Maybe this is a sign of where we are headed...
Registration for the backpacking permit is all on-line, and easy as pie. And so we headed up to the Stanislaus National Forest to hike a loop out of the Arnot Creek trailhead. This area got badly burned in the Donnell Fire a couple of years ago, but we hoped our route would take us up and out of the fire damage. And we wanted to see how bad it really was.
The first two miles were through a decimated forest--not much green to be seen, and mainly just stands of blackened trunks. But once we made it to the Woods Gulch Trail we immediately climbed up out of the fire damage into a steep climb up over the pass towards Highland Creek.
And this is where the real adventure began. I don't think a trail crew had seen that trail in fifteen years. Downed trees everywhere. Often overgrown with manzanita or, even worse, whitethorn, At times it was hard to find the trail. Once down to Highland Creek, it didn't get any better. This had once been a really nice trail, but now it was an obstacle course.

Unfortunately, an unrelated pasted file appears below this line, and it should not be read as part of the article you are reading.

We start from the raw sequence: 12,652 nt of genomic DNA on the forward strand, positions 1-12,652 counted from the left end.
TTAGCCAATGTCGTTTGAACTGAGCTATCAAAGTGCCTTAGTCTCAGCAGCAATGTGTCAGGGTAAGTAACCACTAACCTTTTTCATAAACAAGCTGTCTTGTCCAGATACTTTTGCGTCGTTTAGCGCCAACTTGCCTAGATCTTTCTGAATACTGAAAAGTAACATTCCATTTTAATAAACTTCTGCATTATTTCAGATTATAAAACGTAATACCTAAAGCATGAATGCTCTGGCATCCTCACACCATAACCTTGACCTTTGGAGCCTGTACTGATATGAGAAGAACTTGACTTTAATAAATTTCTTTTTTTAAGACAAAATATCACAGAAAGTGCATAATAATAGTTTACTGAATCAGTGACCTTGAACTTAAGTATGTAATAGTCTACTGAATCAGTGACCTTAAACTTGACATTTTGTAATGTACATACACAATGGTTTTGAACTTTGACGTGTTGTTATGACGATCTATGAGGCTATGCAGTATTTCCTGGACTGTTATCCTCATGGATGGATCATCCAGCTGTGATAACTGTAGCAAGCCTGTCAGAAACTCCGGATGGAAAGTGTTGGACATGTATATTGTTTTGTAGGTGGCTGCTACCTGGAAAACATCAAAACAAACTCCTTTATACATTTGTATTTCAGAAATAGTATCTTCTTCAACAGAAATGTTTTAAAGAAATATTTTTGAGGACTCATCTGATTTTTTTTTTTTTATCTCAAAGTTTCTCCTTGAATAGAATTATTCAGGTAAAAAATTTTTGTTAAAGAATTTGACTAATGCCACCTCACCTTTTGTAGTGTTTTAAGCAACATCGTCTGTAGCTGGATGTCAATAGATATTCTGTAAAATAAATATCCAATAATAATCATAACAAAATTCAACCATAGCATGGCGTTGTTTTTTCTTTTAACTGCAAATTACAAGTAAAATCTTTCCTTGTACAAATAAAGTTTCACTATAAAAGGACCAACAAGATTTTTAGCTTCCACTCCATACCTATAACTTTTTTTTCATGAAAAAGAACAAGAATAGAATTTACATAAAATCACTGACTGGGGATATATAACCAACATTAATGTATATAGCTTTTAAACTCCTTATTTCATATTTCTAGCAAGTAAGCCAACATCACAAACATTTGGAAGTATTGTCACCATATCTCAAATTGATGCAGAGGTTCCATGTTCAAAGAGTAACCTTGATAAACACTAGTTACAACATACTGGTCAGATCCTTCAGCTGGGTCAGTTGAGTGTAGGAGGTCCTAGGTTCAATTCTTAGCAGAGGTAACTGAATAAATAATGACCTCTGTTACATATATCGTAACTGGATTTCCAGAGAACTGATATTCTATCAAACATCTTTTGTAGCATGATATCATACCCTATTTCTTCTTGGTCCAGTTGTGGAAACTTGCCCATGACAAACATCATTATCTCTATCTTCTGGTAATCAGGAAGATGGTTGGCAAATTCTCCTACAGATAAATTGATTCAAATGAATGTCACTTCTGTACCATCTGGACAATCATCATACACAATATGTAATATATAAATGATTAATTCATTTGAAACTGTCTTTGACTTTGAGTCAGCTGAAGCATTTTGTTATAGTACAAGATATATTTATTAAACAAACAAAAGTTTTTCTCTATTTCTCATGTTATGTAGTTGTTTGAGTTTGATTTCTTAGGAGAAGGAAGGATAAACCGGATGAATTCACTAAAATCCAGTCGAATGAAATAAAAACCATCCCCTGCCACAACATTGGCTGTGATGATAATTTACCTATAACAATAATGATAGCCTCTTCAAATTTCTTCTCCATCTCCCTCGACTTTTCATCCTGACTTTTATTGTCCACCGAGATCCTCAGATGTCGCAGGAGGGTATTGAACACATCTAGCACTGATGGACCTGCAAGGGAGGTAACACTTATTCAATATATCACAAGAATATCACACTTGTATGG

At Highland Lakes we were surprised to see the campground open...but sadly, the water system wasn't working yet. From there we tried to follow the trail back down to Arnot Creek, but there were so many use trails and short cuts that we never did find the junction.
Eventually we decided that we knew where the trail had to be and where it had to go, and just went there. And found it. And followed it back down tot the burned area at the trailhead.
A total of 22 miles, more or less. Some spectacular scenery in this part of the Sierra--volcanic peaks, lots of beautiful granite, the flowers were just starting, and we only had mosquito issues in two short stretches. And we saw exactly one other group of backpackers in the entire three day trip.
Not for the inexperienced...
Here's the full trail report, with photos, and the complete photo log: https://www.backpackthesierra.com/post/trip-report-carson-iceberg-wilderness